Telegraph readers on life after ‘Freedom Day’: ‘I plan to start living again’

Freedom Day had been meant to herald the return to normal life in England.

Yet concerns over the rising number of delta-variant cases, the risk of the beta-variant and the so-called ‘pingdemic’ have left many people feeling considerably underwhelmed – and even worried – about the removal of nearly all Covid restrictions after July 19.

Readers of the Front Page newsletter, published daily by the Telegraph, shared how they felt life would change after ‘Freedom Day’ and what they have been most looking forward to returning.

Read on for the best messages from readers:

‘Boost to the economy’

"I firmly believe that lifting restrictions will be a further boost to the economy. Not only will certain businesses be allowed to operate again or at full capacity again, but those of us who loathe masks will now cast them aside and visit shops and other venues we have been putting off for months."

Paul Owen, Worcestershire

‘Nothing much will change’

"Nothing much will change. We will wear face masks where we believe it necessary. We would like to meet our family more often. We are unlikely to travel abroad this year, but hope to go in the New Year."

Alan Owens, 71, Shrewsbury

‘Learn to cope’

"I am approaching 92, and am lucky enough to be in reasonably good health for that age. I have had my double jab, have been among those "confined to barracks" brigade for the period of lockdown. The time has come for us to learn to cope with the pandemic and live with it, but to continue to take sensible precautions such as the wearing of masks."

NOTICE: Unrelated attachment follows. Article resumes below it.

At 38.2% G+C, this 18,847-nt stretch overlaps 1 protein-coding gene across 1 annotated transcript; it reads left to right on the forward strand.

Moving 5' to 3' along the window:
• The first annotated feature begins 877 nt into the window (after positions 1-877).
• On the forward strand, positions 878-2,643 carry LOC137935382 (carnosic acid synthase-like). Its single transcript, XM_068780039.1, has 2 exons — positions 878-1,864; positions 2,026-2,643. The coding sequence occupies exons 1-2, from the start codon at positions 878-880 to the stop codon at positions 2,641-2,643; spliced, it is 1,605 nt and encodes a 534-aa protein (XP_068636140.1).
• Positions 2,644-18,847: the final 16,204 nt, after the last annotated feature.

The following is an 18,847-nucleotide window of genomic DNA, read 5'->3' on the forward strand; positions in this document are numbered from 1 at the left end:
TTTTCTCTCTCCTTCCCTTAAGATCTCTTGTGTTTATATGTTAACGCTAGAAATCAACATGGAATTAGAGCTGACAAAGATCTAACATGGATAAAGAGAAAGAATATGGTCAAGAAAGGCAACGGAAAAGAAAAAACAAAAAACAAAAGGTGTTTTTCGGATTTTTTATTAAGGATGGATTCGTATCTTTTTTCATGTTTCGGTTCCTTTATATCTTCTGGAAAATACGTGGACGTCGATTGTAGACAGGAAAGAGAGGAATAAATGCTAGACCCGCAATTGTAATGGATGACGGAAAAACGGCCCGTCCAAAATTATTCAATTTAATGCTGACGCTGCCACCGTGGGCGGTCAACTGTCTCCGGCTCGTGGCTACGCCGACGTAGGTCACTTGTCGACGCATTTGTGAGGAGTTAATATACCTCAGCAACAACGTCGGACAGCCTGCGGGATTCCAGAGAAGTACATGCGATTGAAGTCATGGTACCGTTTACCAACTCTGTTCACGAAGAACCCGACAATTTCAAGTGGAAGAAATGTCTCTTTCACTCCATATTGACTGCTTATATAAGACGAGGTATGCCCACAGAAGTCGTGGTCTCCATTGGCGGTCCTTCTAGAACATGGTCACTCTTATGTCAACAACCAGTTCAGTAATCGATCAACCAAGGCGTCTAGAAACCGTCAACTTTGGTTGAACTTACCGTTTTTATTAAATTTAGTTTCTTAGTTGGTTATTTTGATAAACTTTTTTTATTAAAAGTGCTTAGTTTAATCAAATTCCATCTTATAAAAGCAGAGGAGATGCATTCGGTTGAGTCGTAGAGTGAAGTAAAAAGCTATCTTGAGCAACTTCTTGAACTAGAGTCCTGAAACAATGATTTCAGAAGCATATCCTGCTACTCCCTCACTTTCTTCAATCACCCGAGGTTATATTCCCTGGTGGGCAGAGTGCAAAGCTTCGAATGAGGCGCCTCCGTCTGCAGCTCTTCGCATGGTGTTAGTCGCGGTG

Elizabeth Swan, 91

‘Personal responsibility’

"We moved back to the UK from the Middle East last summer and it’s been a tough few months of trying to settle into a routine, find work and give our three-year-old daughter a sense of normality. We would love for things to go back to the way they were but we know that there is still a need for personal responsibility. We will continue to wear masks in busy places like on public transport, avoid overly crowded events, take regular lateral flow tests and be cautious of travel till at least the end of the year when most should have had both vaccines and boosters."

Diana Bell-Heather, 33

‘Slowly opening up again’

"Not intending to do very much differently. Very slowly opening up again and seeing friends and relatives and going places, since being one of the immunosuppressed members of the public. No holidays this year again. Hopefully so next year. A little wary of going to closed spaces. In many ways my iPad has been a life saver!"

Chris Pepper, 79, Bidford on Avon, Warwickshire

‘I do not want to live in a Stasi Britain’

"I have had Covid, and find it ridiculous that we are even considering continuing wearing masks and having restrictions to our freedoms threatened in perpetuity. If people feel vulnerable then they can wear a mask and keep out of the populations way. The lives of the entire youth and the future of this country can not be blighted by the irrational fears of a small minority of the elderly. I do not want to live in a Stasi Britain for ever more. "